Magnesia has sometimes caused the solution of uric acid deposits when alkalies have failed to do so, and Mr. Brande pointed out that it could render the urine alkaline, more permanently, if more slowly, than potash or soda. Thus, 2 dr. of soda gave a maximum of alkalinity in a quarter of an hour, 1 dr. of magnesia only at the end of six hours, and 1/2 dr. in twelve hours ("Philos. Trans.," 1810). A deposit of triple phosphate occurred, but since earthy salts can be passed in only limited quantities in the urine (Neubauer and others), it is of interest to know precisely how magnesia rendered the secretion alkaline. Caulet concluded from recent researches that both it and lime do so only indirectly through the digestive organs - i.e., they neutralize a part of the acid of the gastric juice, and consequently more soda is excreted with the urine, and becomes the direct agent in determining its alkalinity. In support of this, he finds on analysis no increase in the amount of earthy salts in the urine (rendered alkaline under administration of magnesia), but marked excess of soda (Bulletin de Therapeutique, 1875). In further support of this observation, we have the fact that during normal digestion, when the acid of gastric juice is being neutralized and withdrawn from the system, acidity of urine becomes less, and in some stomach-disorders is even replaced by alkalinity (Roberts, Jones).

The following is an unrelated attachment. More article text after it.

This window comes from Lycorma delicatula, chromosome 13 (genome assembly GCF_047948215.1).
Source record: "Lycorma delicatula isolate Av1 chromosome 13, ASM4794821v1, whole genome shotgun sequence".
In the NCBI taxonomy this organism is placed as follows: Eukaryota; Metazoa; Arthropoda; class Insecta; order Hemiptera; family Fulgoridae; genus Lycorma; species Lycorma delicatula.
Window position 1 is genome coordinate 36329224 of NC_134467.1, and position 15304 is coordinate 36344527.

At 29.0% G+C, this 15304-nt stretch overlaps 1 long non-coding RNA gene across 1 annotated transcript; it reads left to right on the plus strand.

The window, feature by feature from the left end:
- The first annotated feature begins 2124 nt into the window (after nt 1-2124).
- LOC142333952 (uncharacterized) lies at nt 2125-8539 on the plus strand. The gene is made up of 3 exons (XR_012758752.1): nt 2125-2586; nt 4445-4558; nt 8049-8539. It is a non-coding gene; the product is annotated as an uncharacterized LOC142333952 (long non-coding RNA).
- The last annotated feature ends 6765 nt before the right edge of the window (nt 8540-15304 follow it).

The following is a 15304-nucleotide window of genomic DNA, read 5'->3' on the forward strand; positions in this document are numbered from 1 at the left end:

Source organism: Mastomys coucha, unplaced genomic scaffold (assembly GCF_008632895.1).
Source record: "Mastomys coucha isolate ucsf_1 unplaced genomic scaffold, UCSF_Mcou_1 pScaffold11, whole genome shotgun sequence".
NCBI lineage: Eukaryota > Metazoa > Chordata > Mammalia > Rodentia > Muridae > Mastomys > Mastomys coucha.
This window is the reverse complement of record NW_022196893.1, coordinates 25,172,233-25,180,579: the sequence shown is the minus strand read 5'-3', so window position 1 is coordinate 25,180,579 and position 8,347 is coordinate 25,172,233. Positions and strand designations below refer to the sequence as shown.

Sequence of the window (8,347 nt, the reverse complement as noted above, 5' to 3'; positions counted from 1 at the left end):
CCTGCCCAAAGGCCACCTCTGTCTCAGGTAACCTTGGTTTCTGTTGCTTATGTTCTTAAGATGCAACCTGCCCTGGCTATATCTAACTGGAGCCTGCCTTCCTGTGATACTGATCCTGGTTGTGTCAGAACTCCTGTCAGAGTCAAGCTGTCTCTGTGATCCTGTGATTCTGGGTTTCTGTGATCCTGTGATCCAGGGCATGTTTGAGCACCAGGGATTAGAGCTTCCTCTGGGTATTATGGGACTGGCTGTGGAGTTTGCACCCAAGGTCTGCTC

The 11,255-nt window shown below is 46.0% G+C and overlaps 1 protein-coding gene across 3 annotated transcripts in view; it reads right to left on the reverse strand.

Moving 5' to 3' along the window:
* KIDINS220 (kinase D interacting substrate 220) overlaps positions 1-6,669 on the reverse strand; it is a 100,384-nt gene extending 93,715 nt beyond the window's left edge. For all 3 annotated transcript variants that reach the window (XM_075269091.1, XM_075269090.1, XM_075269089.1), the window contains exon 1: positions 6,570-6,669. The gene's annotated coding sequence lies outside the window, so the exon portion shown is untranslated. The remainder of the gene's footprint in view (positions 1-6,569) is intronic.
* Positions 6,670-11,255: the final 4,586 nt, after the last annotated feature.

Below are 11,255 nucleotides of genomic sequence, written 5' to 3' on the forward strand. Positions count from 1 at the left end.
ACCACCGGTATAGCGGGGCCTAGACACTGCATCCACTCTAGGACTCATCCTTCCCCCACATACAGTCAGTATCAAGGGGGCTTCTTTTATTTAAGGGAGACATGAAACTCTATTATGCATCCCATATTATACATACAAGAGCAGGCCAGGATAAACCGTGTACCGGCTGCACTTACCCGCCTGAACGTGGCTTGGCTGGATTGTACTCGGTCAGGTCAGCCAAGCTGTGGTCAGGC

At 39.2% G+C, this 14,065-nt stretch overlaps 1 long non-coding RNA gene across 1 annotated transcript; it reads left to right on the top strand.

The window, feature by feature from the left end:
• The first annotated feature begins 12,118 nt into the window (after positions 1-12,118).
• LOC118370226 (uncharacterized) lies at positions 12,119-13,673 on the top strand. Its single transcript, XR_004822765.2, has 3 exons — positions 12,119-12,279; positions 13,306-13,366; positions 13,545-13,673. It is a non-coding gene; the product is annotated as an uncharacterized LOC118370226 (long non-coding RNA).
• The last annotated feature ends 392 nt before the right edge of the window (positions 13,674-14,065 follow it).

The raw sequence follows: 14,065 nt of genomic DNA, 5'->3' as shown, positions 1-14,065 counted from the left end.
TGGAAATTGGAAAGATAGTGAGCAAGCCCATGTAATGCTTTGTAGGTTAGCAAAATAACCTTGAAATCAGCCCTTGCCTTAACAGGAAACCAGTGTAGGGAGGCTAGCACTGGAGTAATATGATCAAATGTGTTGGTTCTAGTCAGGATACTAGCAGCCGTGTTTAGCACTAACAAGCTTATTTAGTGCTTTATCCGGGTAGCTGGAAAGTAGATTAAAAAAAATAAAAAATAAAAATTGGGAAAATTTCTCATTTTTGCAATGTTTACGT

An observation from comparative anatomy is also of interest. If much lime or magnesia were to be excreted by the urine in conjunction with uric and phosphoric acid, the insoluble salts formed would render the secretion solid, or nearly so, as it is in birds and reptiles. Such a secretion would not readily pass through the narrow urinary channels of the human race, and therefore alkaline earths pass out rather through the bowel, while in herbivora, the urine of which must be fluid and yet contain much earthy salt, the acids are excreted by the bowel (Caulet).